South coast snake season warning on back of record year

Albany Advertiser

St John Ambulance has issued a warning for Great Southern residents as the region heads into peak snake season.

Paramedics treated a dozen snake bite patients in the Great Southern in 2018-19 in a year which saw Statewide cases reach a record high.

In 2018-19, paramedics treated 169 people for snake bites in WA, compared with 104 the year before.

October was the second-worst month for bites with temperatures rising and snakes becoming more active.

Get in front of tomorrow's news for FREE

Journalism for the curious Australian across politics, business, culture and opinion.


More than 66 per cent of cases happened in regional WA, with the Wheatbelt (31) topping the list.

Denmark recorded two snake bite victims, placing it in the top 20 suburbs in the State.

St John WA first aid general manager Aaron Harding urged all Great Southern residents to learn snake bite first aid.

“In the past 12 months we’ve seen a marked increase in snake bite emergency calls to the point where paramedics likely treated more people last year than any other period on record,” Mr Harding said.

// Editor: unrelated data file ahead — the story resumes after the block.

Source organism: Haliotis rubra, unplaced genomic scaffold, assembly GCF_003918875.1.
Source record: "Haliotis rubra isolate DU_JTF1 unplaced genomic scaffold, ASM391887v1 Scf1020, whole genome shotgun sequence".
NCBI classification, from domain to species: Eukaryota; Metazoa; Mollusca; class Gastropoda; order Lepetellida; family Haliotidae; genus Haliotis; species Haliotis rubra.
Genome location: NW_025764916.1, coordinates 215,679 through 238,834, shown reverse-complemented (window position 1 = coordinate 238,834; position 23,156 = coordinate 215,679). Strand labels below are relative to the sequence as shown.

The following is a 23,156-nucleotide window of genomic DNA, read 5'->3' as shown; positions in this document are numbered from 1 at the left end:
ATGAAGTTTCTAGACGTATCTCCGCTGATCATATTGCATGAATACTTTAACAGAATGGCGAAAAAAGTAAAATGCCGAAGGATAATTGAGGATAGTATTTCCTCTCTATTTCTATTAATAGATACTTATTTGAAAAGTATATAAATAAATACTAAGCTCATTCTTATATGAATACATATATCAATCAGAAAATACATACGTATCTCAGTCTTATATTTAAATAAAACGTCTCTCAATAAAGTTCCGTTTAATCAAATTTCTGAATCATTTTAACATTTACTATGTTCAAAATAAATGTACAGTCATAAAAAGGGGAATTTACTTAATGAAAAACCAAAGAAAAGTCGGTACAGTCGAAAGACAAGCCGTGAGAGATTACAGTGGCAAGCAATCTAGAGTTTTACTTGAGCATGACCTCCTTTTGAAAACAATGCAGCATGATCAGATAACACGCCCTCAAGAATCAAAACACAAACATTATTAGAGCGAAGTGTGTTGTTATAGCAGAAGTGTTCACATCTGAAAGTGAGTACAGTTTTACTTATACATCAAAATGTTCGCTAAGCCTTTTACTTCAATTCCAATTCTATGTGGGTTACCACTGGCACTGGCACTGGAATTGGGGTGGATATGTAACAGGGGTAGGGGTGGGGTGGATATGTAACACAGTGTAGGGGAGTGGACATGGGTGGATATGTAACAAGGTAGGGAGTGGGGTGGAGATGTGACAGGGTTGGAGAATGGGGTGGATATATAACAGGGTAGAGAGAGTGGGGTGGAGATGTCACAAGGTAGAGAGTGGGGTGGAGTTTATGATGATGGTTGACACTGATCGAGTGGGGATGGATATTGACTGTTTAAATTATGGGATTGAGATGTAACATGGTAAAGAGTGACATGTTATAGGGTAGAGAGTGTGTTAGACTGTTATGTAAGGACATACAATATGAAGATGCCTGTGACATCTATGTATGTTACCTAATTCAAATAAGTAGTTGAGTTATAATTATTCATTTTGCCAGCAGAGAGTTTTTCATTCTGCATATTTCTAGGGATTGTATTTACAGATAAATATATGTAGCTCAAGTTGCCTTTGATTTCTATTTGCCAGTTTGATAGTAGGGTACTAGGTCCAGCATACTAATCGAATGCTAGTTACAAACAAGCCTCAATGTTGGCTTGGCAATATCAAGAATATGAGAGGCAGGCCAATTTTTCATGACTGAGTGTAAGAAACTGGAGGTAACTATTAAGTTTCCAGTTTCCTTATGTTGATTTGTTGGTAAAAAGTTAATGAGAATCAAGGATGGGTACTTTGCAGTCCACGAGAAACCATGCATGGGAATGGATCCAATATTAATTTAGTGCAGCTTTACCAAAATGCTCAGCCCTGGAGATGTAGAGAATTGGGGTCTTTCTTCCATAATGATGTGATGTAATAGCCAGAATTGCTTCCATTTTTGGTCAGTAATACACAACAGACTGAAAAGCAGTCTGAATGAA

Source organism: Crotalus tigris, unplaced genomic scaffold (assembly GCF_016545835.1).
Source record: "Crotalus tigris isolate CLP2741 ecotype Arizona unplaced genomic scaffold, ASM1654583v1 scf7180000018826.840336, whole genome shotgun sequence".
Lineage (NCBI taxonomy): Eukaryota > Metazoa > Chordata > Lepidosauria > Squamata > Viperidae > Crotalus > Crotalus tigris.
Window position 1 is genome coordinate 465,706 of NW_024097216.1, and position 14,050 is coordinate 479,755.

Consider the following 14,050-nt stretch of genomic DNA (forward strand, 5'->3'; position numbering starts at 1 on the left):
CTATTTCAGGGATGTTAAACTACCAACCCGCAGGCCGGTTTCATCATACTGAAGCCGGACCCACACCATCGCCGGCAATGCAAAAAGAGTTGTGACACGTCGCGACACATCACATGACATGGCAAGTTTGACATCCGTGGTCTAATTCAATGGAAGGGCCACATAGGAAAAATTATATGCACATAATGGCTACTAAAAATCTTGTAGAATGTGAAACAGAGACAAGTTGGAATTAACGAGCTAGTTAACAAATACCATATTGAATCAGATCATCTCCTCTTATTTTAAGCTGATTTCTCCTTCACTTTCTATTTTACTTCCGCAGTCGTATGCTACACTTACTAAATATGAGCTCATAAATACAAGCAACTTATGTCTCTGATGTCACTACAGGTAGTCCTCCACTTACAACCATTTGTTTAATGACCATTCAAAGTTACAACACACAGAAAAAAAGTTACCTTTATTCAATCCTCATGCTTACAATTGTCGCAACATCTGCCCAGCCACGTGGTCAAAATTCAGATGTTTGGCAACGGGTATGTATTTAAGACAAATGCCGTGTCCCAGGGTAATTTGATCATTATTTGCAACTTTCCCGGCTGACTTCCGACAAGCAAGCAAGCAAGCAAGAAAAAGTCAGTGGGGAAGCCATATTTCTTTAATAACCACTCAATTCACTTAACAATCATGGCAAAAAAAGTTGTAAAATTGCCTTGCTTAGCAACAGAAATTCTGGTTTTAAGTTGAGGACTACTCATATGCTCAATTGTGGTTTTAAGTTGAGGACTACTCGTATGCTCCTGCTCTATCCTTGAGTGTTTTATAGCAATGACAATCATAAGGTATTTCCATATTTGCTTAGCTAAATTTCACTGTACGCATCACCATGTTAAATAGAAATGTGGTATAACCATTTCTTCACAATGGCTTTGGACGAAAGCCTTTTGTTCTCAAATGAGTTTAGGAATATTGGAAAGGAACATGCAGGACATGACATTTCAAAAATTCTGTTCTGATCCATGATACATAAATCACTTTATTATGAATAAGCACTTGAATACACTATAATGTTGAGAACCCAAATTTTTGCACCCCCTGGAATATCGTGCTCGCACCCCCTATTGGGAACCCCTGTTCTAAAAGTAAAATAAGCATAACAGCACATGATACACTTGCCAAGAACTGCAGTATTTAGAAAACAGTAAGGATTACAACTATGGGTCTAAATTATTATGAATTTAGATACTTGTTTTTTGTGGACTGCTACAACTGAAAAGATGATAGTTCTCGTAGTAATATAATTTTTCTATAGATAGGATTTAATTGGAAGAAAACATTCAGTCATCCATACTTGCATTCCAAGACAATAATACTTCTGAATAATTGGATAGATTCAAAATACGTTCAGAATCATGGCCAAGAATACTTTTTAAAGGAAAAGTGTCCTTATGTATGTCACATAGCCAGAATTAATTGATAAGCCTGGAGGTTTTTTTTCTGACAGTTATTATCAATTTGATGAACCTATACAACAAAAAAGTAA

“Five of the world’s 10 most venomous snakes live in Australia and unfortunately there are still many myths surrounding snake bite treatment.

“Our message is simple, but could be lifesaving — know first aid, even it’s at a fairly basic level.

“Obviously the first and most important thing if you’re bitten by a snake is to call triple-0, even if you’re unsure of the snake type.

“People should lie flat, remain as calm and still as possible, and then bandage the bite, starting from the fingers or toes and wrapping upwards.”

Common snake bite symptoms include headaches, blurred vision, nausea, drowsiness and difficulty breathing, speaking or swallowing.

Mr Harding said the St John First Responder smartphone app could dial triple-0 and give operators a GPS location.

“The First Responder app is an incredibly important resource to have,” he said.

“If you’re in a remote location with no phone reception, the app will still display GPS coordinates which can be verbally relayed to the emergency operator.”

“It’s also important that if you are going walking in bush areas, make sure you take a first aid kit with you.”

Get the latest news from thewest.com.au in your inbox.

Sign up for our emails